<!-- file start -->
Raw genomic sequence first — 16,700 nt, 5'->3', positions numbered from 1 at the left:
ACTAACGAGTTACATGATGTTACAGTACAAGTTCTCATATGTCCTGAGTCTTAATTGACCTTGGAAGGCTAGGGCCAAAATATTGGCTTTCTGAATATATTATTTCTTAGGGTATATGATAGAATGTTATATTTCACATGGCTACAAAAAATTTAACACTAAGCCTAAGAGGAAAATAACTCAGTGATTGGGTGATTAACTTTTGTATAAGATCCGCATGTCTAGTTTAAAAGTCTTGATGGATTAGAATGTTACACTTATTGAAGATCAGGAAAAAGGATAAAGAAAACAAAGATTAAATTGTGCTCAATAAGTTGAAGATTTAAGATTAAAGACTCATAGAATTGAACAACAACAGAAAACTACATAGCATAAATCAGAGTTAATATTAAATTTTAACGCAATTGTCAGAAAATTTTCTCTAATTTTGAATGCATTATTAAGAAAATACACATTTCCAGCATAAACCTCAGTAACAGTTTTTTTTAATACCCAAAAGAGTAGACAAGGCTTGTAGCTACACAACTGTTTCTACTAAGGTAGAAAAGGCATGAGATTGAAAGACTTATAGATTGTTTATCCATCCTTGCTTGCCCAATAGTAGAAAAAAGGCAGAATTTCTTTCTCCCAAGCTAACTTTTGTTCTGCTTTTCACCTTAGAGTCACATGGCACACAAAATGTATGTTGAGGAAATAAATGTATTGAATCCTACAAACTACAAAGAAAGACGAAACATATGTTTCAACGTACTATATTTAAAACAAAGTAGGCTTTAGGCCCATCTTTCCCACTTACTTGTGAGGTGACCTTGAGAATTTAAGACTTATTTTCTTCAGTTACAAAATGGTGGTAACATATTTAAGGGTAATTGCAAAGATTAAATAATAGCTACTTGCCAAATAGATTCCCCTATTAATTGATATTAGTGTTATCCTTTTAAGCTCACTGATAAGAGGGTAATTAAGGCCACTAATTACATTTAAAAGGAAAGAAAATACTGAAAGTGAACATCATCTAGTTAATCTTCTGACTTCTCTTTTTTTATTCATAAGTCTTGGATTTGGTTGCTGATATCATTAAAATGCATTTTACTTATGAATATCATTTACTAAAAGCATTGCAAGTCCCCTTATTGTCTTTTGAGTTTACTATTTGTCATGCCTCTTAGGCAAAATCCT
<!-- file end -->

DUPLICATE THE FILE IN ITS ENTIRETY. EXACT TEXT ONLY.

Raw genomic sequence first — 16,700 nt, 5'->3', positions numbered from 1 at the left:
ACTAACGAGTTACATGATGTTACAGTACAAGTTCTCATATGTCCTGAGTCTTAATTGACCTTGGAAGGCTAGGGCCAAAATATTGGCTTTCTGAATATATTATTTCTTAGGGTATATGATAGAATGTTATATTTCACATGGCTACAAAAAATTTAACACTAAGCCTAAGAGGAAAATAACTCAGTGATTGGGTGATTAACTTTTGTATAAGATCCGCATGTCTAGTTTAAAAGTCTTGATGGATTAGAATGTTACACTTATTGAAGATCAGGAAAAAGGATAAAGAAAACAAAGATTAAATTGTGCTCAATAAGTTGAAGATTTAAGATTAAAGACTCATAGAATTGAACAACAACAGAAAACTACATAGCATAAATCAGAGTTAATATTAAATTTTAACGCAATTGTCAGAAAATTTTCTCTAATTTTGAATGCATTATTAAGAAAATACACATTTCCAGCATAAACCTCAGTAACAGTTTTTTTTAATACCCAAAAGAGTAGACAAGGCTTGTAGCTACACAACTGTTTCTACTAAGGTAGAAAAGGCATGAGATTGAAAGACTTATAGATTGTTTATCCATCCTTGCTTGCCCAATAGTAGAAAAAAGGCAGAATTTCTTTCTCCCAAGCTAACTTTTGTTCTGCTTTTCACCTTAGAGTCACATGGCACACAAAATGTATGTTGAGGAAATAAATGTATTGAATCCTACAAACTACAAAGAAAGACGAAACATATGTTTCAACGTACTATATTTAAAACAAAGTAGGCTTTAGGCCCATCTTTCCCACTTACTTGTGAGGTGACCTTGAGAATTTAAGACTTATTTTCTTCAGTTACAAAATGGTGGTAACATATTTAAGGGTAATTGCAAAGATTAAATAATAGCTACTTGCCAAATAGATTCCCCTATTAATTGATATTAGTGTTATCCTTTTAAGCTCACTGATAAGAGGGTAATTAAGGCCACTAATTACATTTAAAAGGAAAGAAAATACTGAAAGTGAACATCATCTAGTTAATCTTCTGACTTCTCTTTTTTTATTCATAAGTCTTGGATTTGGTTGCTGATATCATTAAAATGCATTTTACTTATGAATATCATTTACTAAAAGCATTGCAAGTCCCCTTATTGTCTTTTGAGTTTACTATTTGTCATGCCTCTTAGGCAAAATCCT